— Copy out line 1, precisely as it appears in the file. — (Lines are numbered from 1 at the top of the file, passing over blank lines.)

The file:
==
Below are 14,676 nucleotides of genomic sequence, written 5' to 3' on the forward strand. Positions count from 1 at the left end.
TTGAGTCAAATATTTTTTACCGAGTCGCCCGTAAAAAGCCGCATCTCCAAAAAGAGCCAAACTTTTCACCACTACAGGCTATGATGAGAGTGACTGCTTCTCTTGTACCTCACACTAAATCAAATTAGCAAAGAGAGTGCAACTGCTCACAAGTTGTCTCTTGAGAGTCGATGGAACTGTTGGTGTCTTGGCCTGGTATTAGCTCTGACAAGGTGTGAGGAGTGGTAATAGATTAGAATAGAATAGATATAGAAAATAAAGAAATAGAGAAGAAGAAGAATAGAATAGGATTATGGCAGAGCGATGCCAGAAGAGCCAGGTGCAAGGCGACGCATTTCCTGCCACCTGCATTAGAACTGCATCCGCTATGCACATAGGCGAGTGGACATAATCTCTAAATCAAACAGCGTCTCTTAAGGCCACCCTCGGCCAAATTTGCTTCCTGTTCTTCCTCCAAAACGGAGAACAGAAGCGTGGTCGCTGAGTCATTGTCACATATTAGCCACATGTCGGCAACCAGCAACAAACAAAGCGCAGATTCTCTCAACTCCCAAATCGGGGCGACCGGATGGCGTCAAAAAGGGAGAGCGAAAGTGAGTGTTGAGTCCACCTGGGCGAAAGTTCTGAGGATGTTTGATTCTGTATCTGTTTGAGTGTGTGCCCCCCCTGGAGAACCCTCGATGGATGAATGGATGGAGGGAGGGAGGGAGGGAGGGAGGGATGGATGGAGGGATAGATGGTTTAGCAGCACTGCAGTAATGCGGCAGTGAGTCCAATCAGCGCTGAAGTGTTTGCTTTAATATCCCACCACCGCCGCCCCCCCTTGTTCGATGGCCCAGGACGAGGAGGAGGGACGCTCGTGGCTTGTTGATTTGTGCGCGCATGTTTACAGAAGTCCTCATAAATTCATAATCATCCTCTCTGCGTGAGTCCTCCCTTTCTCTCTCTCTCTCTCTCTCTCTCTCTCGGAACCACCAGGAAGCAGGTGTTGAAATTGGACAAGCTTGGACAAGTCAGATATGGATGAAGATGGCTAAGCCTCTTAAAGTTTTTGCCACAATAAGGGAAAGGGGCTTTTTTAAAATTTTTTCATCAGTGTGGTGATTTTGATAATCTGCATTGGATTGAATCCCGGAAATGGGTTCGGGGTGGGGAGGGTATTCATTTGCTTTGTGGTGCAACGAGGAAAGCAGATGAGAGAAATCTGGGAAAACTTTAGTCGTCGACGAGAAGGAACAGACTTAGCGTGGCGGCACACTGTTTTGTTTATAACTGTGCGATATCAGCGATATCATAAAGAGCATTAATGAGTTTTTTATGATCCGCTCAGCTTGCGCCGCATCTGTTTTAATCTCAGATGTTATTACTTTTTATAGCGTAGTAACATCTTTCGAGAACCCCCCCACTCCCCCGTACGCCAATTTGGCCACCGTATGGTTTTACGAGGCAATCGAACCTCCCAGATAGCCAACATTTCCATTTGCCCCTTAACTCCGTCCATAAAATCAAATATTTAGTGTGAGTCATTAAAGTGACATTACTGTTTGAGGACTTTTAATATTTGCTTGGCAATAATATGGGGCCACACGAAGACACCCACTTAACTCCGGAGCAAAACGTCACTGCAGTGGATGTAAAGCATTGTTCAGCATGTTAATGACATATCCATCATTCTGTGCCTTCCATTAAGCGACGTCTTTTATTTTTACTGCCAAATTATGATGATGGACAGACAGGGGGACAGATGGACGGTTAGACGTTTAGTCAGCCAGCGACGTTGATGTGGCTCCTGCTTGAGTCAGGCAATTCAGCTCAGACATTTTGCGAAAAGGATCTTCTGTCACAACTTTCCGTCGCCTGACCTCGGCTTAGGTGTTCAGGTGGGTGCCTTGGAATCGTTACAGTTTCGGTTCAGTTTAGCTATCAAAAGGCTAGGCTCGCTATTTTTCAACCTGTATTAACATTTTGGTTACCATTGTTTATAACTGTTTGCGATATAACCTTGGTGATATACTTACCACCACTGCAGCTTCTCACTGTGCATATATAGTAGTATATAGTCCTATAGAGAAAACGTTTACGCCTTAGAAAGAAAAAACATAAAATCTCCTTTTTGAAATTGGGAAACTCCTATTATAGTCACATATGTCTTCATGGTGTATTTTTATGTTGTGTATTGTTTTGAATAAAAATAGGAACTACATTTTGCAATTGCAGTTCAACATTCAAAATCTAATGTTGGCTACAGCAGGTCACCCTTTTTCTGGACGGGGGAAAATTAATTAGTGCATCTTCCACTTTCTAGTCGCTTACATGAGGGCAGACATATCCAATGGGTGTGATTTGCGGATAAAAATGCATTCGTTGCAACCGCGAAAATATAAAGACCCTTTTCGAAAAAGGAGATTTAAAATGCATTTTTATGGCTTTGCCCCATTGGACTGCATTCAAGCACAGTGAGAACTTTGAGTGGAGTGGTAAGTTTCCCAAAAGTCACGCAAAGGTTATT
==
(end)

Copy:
Below are 14,676 nucleotides of genomic sequence, written 5' to 3' on the forward strand. Positions count from 1 at the left end.